Bankrupt debtor, postpetition transfer, and hole-in-one?

Posted by & filed under Bankruptcy case.

Annas v. Allard, 272 B.R. 633

This case is a little older, but a great start to this blog.

If you are considering bankruptcy, you should consult with an attorney to help you navigate any complex issues that can come up. The Law Office of Jacob High can assist you. We are a law firm and debt relief agency, and we help people file for bankruptcy under the Bankruptcy Code.


In early September, 1999, the debtor was golfing with three friends when they realized that the golf course had a tournament prize for anyone who hit a hole-in-one.  Prior to swinging, the four men promised that they would split any prize that they won. Debtor swung, and his golf game was very good that day— he hit a hole-in-one and won a brand new Cadillac Escalade valued at almost $36,000.

By late September, debtor’s luck had run out, and he filed bankruptcy.  As of the petition date, Debtor had not yet received the Cadillac; an investigation was pending by the insurance company retained by the tournament and liable under a policy to purchase the Cadillac from Don Massey Cadillac if a participant made a hole-in-one on the 8th hole. Once debtor received his prize (after filing bankruptcy), debtor was true to his word. Debtor and another of his golfing buddies, Annas, divided the value of the car evenly between the four. Each man received their share of the value of the prize.

At the Section 341 meeting of creditors, the Trustee inquired about his prize. The Trustee then sent notice to each of the other three golfing buddies requesting the return of their share of the prize money. The trustee claimed that the money paid to the other three was property of the debtor’s estate on the date of his bankruptcy petition, and that the debtor improperly transferred them money from estate assets, giving rise to an avoidance action under 11 U.S.C. 549(a). (This section allows a trustee to get money or property back.)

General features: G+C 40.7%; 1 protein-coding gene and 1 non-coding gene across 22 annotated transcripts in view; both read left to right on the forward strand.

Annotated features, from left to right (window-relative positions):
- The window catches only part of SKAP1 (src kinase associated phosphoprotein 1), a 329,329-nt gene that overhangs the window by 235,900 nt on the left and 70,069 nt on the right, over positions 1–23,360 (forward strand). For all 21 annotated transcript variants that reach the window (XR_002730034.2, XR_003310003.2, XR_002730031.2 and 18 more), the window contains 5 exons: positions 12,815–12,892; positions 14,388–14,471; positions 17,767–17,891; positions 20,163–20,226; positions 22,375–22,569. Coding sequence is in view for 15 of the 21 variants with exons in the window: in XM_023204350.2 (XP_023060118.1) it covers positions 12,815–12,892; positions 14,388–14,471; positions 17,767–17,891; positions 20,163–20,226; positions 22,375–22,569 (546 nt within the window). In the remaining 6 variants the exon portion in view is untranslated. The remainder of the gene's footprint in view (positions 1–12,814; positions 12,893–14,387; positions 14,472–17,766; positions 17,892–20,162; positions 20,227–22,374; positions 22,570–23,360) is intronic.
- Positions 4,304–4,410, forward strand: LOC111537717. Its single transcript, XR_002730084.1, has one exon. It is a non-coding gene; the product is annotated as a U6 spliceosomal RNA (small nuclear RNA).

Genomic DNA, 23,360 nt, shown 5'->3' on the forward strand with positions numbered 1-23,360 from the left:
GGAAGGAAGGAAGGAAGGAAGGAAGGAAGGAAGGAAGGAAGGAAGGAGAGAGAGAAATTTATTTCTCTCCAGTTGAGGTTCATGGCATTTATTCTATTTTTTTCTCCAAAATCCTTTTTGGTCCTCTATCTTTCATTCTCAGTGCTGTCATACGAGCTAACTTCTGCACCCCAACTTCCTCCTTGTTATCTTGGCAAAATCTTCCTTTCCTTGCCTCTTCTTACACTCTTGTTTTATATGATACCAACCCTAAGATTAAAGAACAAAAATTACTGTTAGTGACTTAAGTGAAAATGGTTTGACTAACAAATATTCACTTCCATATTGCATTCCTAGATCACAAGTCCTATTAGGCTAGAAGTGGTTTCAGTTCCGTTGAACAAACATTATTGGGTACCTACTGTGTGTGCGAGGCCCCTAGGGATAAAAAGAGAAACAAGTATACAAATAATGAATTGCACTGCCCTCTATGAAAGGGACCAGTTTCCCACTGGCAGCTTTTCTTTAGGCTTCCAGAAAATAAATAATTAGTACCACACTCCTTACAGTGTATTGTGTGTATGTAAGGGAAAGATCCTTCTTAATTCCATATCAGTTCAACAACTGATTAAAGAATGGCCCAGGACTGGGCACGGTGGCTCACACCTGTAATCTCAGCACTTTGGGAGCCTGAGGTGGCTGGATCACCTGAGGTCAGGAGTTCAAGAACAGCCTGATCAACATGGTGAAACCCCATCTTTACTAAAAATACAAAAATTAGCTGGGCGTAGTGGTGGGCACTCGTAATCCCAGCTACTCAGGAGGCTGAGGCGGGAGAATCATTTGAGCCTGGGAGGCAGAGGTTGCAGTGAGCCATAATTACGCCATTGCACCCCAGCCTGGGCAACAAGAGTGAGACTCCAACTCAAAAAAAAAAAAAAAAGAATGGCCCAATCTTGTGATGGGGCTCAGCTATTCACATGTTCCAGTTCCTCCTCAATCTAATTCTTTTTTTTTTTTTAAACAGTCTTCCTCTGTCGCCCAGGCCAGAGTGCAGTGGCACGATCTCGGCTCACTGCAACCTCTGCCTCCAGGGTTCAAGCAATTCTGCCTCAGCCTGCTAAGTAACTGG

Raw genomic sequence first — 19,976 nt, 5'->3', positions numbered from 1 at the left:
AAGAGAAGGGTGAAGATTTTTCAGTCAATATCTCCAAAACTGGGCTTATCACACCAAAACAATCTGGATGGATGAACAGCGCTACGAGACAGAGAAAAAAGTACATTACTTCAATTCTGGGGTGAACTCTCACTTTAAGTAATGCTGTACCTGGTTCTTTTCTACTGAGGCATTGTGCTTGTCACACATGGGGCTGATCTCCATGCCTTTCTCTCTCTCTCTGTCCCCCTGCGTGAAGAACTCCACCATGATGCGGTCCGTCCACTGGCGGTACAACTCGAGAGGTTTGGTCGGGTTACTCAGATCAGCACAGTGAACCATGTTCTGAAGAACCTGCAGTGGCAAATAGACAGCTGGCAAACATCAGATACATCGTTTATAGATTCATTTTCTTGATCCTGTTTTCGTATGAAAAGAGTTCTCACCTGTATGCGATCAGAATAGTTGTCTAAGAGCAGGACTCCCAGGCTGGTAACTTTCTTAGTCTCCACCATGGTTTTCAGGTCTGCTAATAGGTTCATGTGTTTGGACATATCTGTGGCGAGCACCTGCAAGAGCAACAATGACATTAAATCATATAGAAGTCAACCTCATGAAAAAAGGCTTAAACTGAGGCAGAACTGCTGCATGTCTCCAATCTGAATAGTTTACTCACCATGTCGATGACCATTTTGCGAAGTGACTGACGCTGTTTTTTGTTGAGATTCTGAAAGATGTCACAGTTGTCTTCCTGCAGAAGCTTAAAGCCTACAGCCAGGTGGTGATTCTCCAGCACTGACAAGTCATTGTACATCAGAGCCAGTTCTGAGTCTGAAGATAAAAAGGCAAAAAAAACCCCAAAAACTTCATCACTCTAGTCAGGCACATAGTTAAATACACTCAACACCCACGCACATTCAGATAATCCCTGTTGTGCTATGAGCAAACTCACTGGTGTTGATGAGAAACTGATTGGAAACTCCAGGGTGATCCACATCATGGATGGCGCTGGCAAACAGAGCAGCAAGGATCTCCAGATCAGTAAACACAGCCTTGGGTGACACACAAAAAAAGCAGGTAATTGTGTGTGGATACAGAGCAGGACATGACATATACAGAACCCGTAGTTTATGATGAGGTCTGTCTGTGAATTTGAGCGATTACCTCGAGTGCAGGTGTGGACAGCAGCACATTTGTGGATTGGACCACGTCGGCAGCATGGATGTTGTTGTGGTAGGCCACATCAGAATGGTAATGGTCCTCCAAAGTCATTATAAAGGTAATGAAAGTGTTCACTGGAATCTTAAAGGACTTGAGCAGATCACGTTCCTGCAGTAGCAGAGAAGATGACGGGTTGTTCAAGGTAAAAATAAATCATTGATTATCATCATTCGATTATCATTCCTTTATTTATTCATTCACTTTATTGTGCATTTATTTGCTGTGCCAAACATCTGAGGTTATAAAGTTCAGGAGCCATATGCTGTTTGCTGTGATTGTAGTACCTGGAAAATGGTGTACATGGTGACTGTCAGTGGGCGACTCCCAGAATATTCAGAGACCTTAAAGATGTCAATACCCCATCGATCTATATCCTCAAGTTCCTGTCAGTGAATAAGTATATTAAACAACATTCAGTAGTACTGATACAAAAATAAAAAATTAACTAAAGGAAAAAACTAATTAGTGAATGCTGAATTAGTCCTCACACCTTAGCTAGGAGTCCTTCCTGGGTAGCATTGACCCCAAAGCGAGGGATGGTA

The District Court had to decide whether there was an unauthorized transfer of property of the estate to the debtor’s golfing buddies (whom the court considers creditors) after the debtor filed bankruptcy. As a general rule in bankruptcy, creditors are paid pro-rata based on their priority as defined in the Bankruptcy Code.

First, the Court found that the debtor and the golfing buddies did not have an equal ownership interest in the prize. Instead, debtor won the prize, and the “debtor liquidated his individual interest in the vehicle immediately upon possession.”

Second, the Court found that the golfing buddies did not obtain an ownership interest in the Cadillac by virtue of their oral agreement to share any prizes won at the tournament. Instead, the District Court agreed with the Bankruptcy court that “the conduct of Debtor and Appellants is more indicative of their intent to share the value of the car rather than its ownership.”

Third, the Court found that the agreement between the parties had sufficient consideration, but the debtor could not perform until he gained possession of the Cadillac.

The Court then cited another case:

“[w]hen it is the nonbankrupt party who has substantially performed so that its failure to complete performance would not constitute a material breach excusing performance of the debtor, the nonbankrupt party is relegated to the position of a general creditor of the bankrupt estate.”

In other words, the golfing buddies were simply creditors of the debtor. As creditors, they were recipients of the value of estate property (the car) after the debtor filed bankruptcy.

As a result, Trustee was entitled to avoid the transfer of the Cadillac from Debtor to Annas and the payments of $9,000 made to Carreri and DeAngelo under 11 U.S.C. § 549(a) as unauthorized postpetition transactions.